We found a kitchen drawer swollen with masses of elastic bands. Closer inspection revealed them to be the elastic bands that come wrapped around supermarket chickens.
Granny had meticulously washed and boiled the elastics that prevent packaged poultry from performing unruly chicken dances and she had a whole drawer full, in case she ever needed an elastic band. Surely the epitome of the reduce, reuse, recycle lifestyle that we should all be living by?
I don’t retain old chicken bands, but any time I go to throw one away, I think of Granny and imagine a slightly disapproving crinkle around her eyes witnessing my wastage. I get my endless supply of elastic bands from buying bunches of spring onions!
Granny made oven gloves out of old towels, by folding them into the required shape and running over them with a sewing machine. Long before we knew anything about carbon footprints, she made her own version of briquettes by mixing leftover coal slack from the bottom of the coal bunker with a tiny bit of concrete and pouring this, surely slightly dangerous, mixture into empty one litre milk cartons. Once they were set hard, they could be lobbed onto the fire for an easy, and practically free, source of fuel.
Necessity is the mother of invention. Amazon had not come to rural Tipperary and the DHL man would not deliver a new clothes item or a replacement part in 5-6 working days.
Which is why the old fridge (she had a new one and an old one) in her kitchen was kept closed with a precise length of twine. That fridge was kept going for another decade at least by this simple hack.
However, the line between keeping something that might be useful in the future easily veers into having a house full of stuff that will never be used again.
Under the stairs we found boxes of old newspapers, the most interesting ones declaring the death of JFK in November, 1963. I can’t remember what we did with them.
At some point in a big clear out, the amount of stuff becomes so overwhelming that the urge to upcycle, repurpose and restore an old piece of furniture is replaced by the urge to put a match to the lot of it.
Some of the gems we unearthed were only special to us. The hat she wore on her wedding day was at the back of a cupboard in its original box. Ordered from Arnott’s on Henry Street Dublin, 60 years later it was still in perfect condition and went to a family member with a similarly sized head.
An antique pine dresser was revived and repainted and sits in my kitchen, filled with Granny’s good china that comes out for Christmas Day.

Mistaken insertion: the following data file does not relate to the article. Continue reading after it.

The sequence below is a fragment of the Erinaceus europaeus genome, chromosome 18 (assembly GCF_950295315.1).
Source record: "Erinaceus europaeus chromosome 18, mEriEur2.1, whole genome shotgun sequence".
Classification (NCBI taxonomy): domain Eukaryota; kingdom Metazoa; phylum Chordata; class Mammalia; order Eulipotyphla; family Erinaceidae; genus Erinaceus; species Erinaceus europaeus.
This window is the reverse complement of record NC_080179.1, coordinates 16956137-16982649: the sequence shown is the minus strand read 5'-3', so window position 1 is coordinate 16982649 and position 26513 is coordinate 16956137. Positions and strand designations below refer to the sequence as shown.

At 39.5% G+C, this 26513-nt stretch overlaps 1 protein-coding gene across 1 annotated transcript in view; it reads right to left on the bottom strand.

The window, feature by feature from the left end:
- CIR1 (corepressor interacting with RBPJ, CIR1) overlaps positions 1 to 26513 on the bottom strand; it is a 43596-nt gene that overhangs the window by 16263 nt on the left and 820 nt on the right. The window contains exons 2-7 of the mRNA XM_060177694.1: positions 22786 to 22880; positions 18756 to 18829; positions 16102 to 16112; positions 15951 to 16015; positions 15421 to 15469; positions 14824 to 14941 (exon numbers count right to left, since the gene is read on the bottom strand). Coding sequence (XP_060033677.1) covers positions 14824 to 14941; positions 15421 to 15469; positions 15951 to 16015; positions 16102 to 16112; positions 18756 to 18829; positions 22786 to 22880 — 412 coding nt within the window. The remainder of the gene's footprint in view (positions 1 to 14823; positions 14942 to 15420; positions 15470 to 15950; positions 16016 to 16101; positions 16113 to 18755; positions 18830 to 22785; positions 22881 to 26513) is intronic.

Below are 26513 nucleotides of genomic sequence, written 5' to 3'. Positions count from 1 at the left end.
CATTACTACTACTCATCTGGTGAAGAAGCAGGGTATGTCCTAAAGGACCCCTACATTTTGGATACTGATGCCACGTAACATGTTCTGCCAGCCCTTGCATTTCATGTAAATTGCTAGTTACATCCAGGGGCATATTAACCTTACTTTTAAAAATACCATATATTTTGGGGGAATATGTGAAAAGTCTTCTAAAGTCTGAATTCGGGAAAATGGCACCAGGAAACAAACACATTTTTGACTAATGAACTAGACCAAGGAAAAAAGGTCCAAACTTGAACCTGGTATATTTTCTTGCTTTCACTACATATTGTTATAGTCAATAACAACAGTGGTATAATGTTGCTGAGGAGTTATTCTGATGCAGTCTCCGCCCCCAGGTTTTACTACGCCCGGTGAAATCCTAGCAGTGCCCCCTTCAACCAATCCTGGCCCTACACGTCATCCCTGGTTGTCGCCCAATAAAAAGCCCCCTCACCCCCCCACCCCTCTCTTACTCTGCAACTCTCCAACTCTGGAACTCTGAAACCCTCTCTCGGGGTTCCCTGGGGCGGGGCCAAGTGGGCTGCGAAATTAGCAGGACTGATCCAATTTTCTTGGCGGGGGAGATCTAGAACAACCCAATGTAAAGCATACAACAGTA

Alas, my granny was a larger woman than me so I don’t have any of her good quality wool coats or cardigans, but I do have one of her handbags that gets the odd night out.
It’s Second Hand September, an initiative by Oxfam to encourage consumers to give fast fashion the cold-shoulder and acquire a slow fashion habit.
Oxfam is asking consumers to “Say yes to second hand”. According to the charity, the fashion industry is responsible for 10% of global carbon emissions - more than the global aviation and shipping industries combined.
I have been rummaging in the Oxfam charity shop on Cook Street since I was a teenager and on a recent visit I happened upon a pair of 7 for All Mankind jeans. For the uninitiated, these are premium brand jeans that would set you back €200 if bought new. They were barely worn, in my size, and cost €6.50, so I snaffled them up.
Buying staples like jeans and coats second-hand, either in charity shops or on apps like Depop or Thriftify, is a good way of reusing clothes that others no longer want, but my real love of old clothes is when they contain a little bit of history as well as quality and craftsmanship.
In Cork, we are blessed with great vintage shops like Miss Daisy Blue and Eva May Vintage, but I keep an eye on other vintage shops around the country like Vito Vintage in Limerick and Dirty Fabulous in Monaghan. A recent Instagram post by Dirty Fabulous epitomised the beauty of vintage clothing in one white dress. The photo was of an Irish linen 1950s wiggle dress that was made with Moyagashel Linen from Monaghan. The linen company is no longer in operation but the dress, which was originally sold in Jamaica, is back in Ireland 60 years later, in a shop 40 minutes where it was originally made, ready to grace the shoulders of a future Irish bride.
As Kathy Sherry the co-owner of Dirty Fabulous said: “If that’s not circular fashion, I don’t know what is! This is why I love vintage.”
This September, resist the fast fashion splurges and embrace the world of second-hand and vintage clothing - a more planet friendly form of retail therapy.